Digital talent may single-handedly be saving the publishing industry. It’s just over two years ago that United Talent Agency and Simon & Schuster’s Atria Publishing Group brokered a deal to stand up Keywords Press, an imprint set to help YouTube creators get their books published. Tyler Oakley, Hannah Hart, Shane Dawson, Zoella, amongst others have grabbed book deals over the years, many on the various bestsellers lists. Grace Helbig, for instance, has landed two books on the New York
Times’ Bestsellers list.
Now, YouTube beauty network StyleHaul and digital studio, Adaptive Studios, are taking a crack at the analog space, via a new co-venture to publish creators’ books — StyleHaul Books.
“We have been watching the rising trend of creators like Zoella hitting the bestseller lists, so this is an opportunity we wanted to offer to our network. It’s exciting to have a partner like Adaptive, who understands both publishing and the digital space,” said Olivier Delfosse, Chief Operating Officer of StyleHaul.
The new book division will be an imprint of Adaptive Books, a sub-set of Adaptive’s business specialized in publishing and narrative storytelling, particularly for the young adult category. To lead the charge are two executives seasoned in the world of publishing — Dustin Thomason, a New York Times best-selling author, and Nick Simonds, former publisher of Blumhouse Books. Together the two will help shape creator-driven titles, which could take form as graphic novels or even children’s books with aim at creating IP that adapts well to other forms of media, including television and film. StyleHaul Books’ projects will be distributed both digitally and traditionally by Ingram Publisher Services.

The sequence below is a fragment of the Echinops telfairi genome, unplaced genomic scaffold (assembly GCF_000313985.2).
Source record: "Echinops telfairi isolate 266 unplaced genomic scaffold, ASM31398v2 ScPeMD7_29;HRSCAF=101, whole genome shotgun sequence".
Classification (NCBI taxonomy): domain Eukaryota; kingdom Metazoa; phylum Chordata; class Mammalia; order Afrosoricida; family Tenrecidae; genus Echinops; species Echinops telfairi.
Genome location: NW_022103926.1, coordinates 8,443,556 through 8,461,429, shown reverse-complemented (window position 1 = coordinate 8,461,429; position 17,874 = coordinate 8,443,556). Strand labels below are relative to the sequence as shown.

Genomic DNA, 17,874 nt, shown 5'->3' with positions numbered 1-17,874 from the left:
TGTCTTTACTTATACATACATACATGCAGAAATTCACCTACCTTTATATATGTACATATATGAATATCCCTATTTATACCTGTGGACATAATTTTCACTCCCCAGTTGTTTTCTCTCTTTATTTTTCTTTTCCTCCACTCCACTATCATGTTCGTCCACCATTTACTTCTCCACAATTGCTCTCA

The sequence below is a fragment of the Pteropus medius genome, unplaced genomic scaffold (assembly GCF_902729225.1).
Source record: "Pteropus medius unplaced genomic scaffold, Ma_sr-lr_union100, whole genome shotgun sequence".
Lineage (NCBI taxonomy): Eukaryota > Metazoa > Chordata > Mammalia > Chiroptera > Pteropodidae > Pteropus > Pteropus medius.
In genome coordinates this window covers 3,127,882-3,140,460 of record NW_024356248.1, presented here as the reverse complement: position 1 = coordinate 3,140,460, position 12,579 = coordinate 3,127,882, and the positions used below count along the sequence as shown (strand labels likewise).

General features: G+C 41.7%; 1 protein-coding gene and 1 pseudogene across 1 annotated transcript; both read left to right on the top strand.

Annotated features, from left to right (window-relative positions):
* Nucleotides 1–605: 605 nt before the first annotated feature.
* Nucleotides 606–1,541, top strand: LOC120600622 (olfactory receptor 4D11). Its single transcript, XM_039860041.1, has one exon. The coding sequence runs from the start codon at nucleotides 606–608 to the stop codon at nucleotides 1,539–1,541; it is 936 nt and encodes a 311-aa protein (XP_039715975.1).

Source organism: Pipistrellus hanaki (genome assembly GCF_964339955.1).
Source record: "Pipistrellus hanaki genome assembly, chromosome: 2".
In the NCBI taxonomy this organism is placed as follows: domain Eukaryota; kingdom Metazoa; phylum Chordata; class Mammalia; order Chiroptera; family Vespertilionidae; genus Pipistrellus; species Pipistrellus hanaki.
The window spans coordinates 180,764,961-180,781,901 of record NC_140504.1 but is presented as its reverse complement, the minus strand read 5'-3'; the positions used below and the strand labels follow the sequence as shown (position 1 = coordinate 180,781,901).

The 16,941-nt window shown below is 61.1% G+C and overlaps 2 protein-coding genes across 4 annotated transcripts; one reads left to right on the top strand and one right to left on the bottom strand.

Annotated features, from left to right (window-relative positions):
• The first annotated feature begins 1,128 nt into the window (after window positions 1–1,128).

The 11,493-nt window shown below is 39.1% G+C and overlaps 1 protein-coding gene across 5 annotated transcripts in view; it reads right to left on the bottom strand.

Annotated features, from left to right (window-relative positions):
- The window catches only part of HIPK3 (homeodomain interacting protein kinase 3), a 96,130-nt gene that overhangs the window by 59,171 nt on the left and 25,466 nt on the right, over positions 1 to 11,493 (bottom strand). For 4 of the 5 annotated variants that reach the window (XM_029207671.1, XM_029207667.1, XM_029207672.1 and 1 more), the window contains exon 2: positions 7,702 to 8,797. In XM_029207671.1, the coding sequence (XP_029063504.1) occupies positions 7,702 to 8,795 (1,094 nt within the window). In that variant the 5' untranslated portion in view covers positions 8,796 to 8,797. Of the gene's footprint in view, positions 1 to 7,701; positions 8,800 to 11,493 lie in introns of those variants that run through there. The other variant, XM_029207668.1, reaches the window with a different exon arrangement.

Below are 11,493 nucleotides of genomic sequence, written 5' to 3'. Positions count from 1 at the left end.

The crossover market for talent is clearly there, especially at a time when ad revenues are a fall back for meaninful profits for businesses like StyleHaul. If a YouTuber, like Zoella, for instance, who has 10 million subscribers, can convert 1% of her audience to buy a book at $4.99 or $9.99, revenues could range between $500K and $1 million. And while the math may be straightforward, the question one must ask is whether fans will become fatigued from too many creator spinoffs, or at what threshold.
Still, the business is there, as is the creative appetite.
“We’re thrilled to be working with a brand like StyleHaul. We were so taken by the unique story ideas their creators were coming up with,” said Marshall Lewy, a partner at Adaptive Studios, which also has projects with new digital studio, Gunpowder and Sky, and go90. “Publishing has always been a very traditional business, and together we’re in a great position to shake it up.”
Titles from the StyleHaul Books imprint are expected to hit market by end of 2016, though the first projects (and creators attached to those projects) have not been announced.